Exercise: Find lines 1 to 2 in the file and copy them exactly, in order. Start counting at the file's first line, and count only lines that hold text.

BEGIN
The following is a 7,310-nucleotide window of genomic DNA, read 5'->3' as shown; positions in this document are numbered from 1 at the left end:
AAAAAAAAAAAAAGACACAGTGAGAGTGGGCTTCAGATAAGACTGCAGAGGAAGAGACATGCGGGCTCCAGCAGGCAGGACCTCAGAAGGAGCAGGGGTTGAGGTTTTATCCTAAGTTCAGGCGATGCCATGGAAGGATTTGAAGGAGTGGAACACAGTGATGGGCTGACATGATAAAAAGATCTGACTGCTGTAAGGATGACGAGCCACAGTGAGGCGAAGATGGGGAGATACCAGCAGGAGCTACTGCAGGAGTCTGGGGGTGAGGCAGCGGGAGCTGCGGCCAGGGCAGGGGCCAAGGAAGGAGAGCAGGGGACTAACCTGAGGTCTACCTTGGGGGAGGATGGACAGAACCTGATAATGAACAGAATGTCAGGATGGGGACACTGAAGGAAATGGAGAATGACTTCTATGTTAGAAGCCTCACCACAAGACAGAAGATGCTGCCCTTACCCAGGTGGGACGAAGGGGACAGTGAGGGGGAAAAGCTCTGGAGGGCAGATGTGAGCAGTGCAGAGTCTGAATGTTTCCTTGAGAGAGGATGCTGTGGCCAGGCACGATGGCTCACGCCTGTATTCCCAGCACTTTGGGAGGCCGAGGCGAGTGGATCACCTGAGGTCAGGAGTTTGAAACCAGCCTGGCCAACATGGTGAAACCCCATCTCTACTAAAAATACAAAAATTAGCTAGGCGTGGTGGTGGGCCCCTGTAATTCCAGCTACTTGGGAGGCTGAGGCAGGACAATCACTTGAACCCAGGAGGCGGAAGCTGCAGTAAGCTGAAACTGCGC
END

The following is a 7,310-nucleotide window of genomic DNA, read 5'->3' as shown; positions in this document are numbered from 1 at the left end:
AAAAAAAAAAAAAGACACAGTGAGAGTGGGCTTCAGATAAGACTGCAGAGGAAGAGACATGCGGGCTCCAGCAGGCAGGACCTCAGAAGGAGCAGGGGTTGAGGTTTTATCCTAAGTTCAGGCGATGCCATGGAAGGATTTGAAGGAGTGGAACACAGTGATGGGCTGACATGATAAAAAGATCTGACTGCTGTAAGGATGACGAGCCACAGTGAGGCGAAGATGGGGAGATACCAGCAGGAGCTACTGCAGGAGTCTGGGGGTGAGGCAGCGGGAGCTGCGGCCAGGGCAGGGGCCAAGGAAGGAGAGCAGGGGACTAACCTGAGGTCTACCTTGGGGGAGGATGGACAGAACCTGATAATGAACAGAATGTCAGGATGGGGACACTGAAGGAAATGGAGAATGACTTCTATGTTAGAAGCCTCACCACAAGACAGAAGATGCTGCCCTTACCCAGGTGGGACGAAGGGGACAGTGAGGGGGAAAAGCTCTGGAGGGCAGATGTGAGCAGTGCAGAGTCTGAATGTTTCCTTGAGAGAGGATGCTGTGGCCAGGCACGATGGCTCACGCCTGTATTCCCAGCACTTTGGGAGGCCGAGGCGAGTGGATCACCTGAGGTCAGGAGTTTGAAACCAGCCTGGCCAACATGGTGAAACCCCATCTCTACTAAAAATACAAAAATTAGCTAGGCGTGGTGGTGGGCCCCTGTAATTCCAGCTACTTGGGAGGCTGAGGCAGGACAATCACTTGAACCCAGGAGGCGGAAGCTGCAGTAAGCTGAAACTGCGC